They say a bird in hand is worth two in the bush but sometimes a bird in hand is worth a bite to the face.
My recent trip to
had me reminiscing about an incident that occurred in nearly the exact spot
where I saw last week’s Porcupine. In the summer of 2005, as I made my way
through the hilly roads up to Vermont ,
I spotted what looked like a piece of litter in the road. As I drove closer I
recognized it was a bird and it wasn’t going anywhere. I stopped, waved cars
around it and carefully picked up a dazed and confused Evening Grosbeak (Coccothraustes vespertinu) that had no doubt been struck by a car. Plymouth
Evening Grosbeaks are members of the finch family and as the name might imply, especially to the French of which it derived, they have “large beaks”. Grosbeaks have the largest bill of the finches and feed on insects and seeds. The bill is strong enough to crack open the toughest of nuts. They also have been known to feed on roadside dirt and gravel to obtain minerals. Since roadside dirt is located near roads you can imagine the fate that often becomes of these birds.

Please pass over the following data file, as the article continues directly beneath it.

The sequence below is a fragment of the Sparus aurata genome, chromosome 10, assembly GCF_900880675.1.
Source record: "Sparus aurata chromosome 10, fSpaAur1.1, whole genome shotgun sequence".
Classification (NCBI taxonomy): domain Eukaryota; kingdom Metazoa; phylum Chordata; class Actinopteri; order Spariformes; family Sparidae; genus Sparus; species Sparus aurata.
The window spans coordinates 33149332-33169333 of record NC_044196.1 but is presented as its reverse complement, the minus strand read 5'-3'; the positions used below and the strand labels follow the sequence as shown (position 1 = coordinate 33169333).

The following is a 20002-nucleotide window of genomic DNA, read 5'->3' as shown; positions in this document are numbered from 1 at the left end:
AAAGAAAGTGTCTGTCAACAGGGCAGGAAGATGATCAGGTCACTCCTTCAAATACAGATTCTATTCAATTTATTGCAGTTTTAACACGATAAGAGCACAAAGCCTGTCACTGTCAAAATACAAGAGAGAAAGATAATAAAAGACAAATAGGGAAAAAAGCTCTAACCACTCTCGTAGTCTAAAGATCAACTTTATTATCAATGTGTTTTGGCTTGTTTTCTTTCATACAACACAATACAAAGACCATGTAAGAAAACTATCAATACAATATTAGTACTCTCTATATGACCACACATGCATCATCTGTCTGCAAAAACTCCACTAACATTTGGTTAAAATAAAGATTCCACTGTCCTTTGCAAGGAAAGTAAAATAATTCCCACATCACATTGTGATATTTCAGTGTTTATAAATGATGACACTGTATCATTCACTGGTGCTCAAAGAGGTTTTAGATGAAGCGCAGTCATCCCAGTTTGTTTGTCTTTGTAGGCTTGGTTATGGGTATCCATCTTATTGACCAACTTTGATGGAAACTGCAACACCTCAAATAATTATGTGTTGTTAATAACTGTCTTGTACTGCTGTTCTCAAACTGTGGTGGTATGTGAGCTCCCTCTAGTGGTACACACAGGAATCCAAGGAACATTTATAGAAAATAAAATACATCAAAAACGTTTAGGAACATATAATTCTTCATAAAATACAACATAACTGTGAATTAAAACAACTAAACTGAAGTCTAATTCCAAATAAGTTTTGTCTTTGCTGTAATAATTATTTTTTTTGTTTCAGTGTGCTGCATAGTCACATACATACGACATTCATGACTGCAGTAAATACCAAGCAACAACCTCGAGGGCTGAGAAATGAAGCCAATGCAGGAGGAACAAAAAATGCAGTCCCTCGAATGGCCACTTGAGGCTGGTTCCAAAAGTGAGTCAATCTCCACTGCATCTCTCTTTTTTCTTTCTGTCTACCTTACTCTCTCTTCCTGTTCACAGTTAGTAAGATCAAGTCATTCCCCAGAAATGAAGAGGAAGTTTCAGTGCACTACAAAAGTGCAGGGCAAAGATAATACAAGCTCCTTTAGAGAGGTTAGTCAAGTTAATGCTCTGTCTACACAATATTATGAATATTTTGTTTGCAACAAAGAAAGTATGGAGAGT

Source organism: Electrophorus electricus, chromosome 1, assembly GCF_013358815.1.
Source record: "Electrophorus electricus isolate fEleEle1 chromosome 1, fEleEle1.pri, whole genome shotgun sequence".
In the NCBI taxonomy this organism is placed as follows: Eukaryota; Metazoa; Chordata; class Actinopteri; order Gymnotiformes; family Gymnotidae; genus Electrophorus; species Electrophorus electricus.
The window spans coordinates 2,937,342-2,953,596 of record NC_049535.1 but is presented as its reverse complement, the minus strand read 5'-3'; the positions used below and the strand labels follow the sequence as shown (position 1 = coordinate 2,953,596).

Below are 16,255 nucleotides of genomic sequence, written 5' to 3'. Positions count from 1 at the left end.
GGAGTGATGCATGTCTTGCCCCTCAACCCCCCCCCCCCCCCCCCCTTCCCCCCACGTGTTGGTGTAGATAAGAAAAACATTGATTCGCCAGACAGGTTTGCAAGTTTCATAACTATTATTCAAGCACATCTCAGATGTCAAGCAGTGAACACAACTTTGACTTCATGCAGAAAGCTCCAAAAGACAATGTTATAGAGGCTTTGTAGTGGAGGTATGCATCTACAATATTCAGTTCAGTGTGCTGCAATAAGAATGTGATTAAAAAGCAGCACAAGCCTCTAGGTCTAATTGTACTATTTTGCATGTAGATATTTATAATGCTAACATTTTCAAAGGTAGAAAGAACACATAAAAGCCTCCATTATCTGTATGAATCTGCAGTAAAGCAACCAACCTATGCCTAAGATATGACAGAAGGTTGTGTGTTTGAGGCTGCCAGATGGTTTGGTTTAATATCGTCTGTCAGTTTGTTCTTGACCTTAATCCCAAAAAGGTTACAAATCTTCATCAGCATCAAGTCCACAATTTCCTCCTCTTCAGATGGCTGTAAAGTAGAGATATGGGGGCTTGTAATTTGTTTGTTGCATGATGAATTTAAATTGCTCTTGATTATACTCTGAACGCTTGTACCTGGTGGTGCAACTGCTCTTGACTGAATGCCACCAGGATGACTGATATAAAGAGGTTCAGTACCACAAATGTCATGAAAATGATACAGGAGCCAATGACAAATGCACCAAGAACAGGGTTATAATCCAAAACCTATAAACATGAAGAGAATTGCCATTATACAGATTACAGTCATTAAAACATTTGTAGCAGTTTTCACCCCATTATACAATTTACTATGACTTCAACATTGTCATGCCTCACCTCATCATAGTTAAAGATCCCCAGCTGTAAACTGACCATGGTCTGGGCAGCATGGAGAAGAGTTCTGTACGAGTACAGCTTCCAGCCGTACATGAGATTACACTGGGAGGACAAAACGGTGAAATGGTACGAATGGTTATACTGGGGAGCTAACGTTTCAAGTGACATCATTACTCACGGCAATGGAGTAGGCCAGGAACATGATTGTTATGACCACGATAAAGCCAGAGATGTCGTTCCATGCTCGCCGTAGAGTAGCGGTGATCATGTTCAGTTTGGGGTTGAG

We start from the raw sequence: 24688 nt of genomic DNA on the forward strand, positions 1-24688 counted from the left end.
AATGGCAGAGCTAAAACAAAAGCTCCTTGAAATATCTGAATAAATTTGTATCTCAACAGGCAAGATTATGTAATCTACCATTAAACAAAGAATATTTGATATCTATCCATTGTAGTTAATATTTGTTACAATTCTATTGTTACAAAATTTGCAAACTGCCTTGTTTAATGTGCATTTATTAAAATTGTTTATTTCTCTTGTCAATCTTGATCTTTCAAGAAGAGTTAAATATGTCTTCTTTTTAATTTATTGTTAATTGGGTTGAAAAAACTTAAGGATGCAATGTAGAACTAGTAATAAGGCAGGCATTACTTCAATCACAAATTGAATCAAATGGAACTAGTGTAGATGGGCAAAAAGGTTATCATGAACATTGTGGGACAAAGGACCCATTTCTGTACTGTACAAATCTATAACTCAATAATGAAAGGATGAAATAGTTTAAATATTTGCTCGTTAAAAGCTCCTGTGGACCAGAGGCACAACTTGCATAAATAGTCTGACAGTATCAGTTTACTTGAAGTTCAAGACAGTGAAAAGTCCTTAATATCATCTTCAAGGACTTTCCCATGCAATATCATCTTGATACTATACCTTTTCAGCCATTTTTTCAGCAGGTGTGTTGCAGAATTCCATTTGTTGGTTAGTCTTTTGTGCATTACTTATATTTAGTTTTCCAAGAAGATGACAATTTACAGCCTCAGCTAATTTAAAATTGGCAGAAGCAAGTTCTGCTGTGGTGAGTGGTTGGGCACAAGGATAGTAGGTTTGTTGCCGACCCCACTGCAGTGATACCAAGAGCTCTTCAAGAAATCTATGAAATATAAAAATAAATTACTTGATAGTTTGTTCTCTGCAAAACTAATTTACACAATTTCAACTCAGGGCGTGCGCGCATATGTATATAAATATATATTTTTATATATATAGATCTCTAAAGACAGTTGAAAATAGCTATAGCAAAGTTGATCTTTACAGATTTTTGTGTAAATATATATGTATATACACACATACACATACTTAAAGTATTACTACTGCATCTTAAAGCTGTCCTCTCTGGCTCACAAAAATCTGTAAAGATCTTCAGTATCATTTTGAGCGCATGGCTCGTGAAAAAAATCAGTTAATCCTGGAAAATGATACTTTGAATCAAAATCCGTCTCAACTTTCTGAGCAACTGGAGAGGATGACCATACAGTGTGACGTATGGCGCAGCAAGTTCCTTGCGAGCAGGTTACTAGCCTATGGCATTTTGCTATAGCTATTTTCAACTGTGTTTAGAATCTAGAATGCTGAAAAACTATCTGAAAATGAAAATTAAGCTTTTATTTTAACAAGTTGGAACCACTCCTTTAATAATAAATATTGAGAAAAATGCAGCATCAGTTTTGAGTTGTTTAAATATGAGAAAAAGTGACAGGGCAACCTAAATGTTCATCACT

I just happened to be heading to a bird rehab center where I worked at the time. I scooped the frazzled flyer up, put it on the seat of my truck and put my hat over it, noting to myself that the towel I should always have for these instances was nowhere to be found. While driving down the road I heard a few peeps from under the hat and decided to check on the poor thing. I lifted up the hat and maybe it is post-traumatic stress but I distinctly remember seeing flames shooting from the bird’s eyes and foam coming from its mouth as it flew at me.
It bit me on the face.
Imagine the power needed to crack open the hardest seed, unleashed on the softest skin on your face!
I grabbed the bird, which quickly let go of my face and bit my finger. In agony – I swerved to the side of the road, jumped out and desperately shook my hand trying to unleash this angry bird.
It let go and flew off with vicious determination. It had escaped its horrible captor.
No good deed goes unpunished and I had a V-shaped wound on my cheek to prove it.